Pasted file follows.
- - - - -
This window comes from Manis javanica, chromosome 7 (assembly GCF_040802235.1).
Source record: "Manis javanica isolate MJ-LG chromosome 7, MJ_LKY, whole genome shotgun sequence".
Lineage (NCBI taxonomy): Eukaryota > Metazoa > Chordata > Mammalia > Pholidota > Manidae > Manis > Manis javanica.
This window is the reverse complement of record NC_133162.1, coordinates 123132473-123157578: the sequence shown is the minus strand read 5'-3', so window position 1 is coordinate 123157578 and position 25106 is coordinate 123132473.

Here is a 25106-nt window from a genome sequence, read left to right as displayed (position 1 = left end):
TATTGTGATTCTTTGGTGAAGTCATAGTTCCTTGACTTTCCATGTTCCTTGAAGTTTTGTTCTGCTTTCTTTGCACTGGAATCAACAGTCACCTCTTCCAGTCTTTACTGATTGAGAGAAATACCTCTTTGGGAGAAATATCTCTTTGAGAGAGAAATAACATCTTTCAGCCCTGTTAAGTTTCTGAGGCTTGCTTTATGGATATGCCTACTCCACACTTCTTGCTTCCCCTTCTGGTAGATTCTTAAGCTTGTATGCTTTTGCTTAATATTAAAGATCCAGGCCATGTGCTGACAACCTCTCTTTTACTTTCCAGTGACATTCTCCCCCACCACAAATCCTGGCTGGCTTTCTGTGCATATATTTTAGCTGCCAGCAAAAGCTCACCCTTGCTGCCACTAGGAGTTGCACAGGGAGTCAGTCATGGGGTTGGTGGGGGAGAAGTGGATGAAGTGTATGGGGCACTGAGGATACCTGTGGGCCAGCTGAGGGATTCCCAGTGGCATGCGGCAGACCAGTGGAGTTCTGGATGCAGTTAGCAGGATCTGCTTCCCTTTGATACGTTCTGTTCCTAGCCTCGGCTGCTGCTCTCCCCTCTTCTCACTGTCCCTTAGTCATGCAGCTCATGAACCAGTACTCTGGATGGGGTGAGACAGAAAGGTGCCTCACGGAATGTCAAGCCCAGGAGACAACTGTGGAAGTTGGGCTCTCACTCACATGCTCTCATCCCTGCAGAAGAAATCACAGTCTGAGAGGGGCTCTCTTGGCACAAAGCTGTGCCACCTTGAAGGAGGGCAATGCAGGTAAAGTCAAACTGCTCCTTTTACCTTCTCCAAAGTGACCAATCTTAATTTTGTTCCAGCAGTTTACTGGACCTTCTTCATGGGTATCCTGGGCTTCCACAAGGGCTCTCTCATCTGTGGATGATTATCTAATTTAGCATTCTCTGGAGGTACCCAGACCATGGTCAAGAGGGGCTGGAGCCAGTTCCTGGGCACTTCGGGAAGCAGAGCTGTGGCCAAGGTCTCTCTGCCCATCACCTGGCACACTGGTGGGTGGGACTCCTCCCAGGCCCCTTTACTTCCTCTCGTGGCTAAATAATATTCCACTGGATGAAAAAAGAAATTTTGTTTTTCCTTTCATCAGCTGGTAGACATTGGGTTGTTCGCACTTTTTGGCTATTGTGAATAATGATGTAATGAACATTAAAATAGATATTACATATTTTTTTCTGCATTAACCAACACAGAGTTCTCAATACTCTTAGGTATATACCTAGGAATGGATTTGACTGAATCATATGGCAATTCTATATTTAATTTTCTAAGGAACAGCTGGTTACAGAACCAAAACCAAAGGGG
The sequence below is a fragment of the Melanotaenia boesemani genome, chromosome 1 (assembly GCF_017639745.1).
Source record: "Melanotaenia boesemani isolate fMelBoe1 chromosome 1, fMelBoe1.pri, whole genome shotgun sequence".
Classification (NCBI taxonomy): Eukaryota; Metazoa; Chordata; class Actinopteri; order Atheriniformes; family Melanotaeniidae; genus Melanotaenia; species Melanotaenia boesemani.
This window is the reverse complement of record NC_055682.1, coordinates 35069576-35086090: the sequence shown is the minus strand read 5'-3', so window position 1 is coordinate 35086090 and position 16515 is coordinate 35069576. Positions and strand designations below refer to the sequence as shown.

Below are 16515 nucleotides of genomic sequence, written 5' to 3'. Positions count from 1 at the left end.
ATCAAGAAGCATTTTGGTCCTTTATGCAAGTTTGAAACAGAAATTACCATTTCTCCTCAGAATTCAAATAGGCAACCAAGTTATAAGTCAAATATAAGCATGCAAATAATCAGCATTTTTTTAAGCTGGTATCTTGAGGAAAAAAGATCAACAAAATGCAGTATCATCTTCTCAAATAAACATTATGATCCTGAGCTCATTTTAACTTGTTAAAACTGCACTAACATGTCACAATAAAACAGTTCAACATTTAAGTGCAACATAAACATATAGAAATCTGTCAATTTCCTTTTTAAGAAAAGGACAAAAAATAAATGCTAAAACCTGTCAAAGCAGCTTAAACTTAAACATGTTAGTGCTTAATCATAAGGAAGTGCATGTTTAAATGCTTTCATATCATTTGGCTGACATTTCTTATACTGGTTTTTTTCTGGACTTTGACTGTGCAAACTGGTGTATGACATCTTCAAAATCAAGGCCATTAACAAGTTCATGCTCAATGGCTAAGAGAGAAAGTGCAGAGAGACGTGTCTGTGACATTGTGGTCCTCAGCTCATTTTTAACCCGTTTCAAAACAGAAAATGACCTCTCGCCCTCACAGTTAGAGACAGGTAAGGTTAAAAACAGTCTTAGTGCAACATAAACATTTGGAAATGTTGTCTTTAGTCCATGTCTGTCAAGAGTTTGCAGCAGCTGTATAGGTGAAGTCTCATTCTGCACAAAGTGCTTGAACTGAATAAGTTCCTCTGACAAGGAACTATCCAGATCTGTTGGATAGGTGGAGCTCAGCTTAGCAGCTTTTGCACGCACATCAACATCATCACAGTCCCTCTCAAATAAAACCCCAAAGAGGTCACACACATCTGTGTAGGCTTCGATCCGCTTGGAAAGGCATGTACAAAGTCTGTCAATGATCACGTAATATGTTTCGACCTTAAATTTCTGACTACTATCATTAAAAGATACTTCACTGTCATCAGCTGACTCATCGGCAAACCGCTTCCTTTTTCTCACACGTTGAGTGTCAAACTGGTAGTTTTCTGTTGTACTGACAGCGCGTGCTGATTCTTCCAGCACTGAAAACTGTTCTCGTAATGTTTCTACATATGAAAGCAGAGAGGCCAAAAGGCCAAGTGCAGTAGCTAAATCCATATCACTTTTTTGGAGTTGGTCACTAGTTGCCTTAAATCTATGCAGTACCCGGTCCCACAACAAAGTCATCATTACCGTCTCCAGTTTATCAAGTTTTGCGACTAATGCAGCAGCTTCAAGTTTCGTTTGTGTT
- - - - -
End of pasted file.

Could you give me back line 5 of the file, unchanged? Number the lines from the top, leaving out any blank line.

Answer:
Here is a 25106-nt window from a genome sequence, read left to right as displayed (position 1 = left end):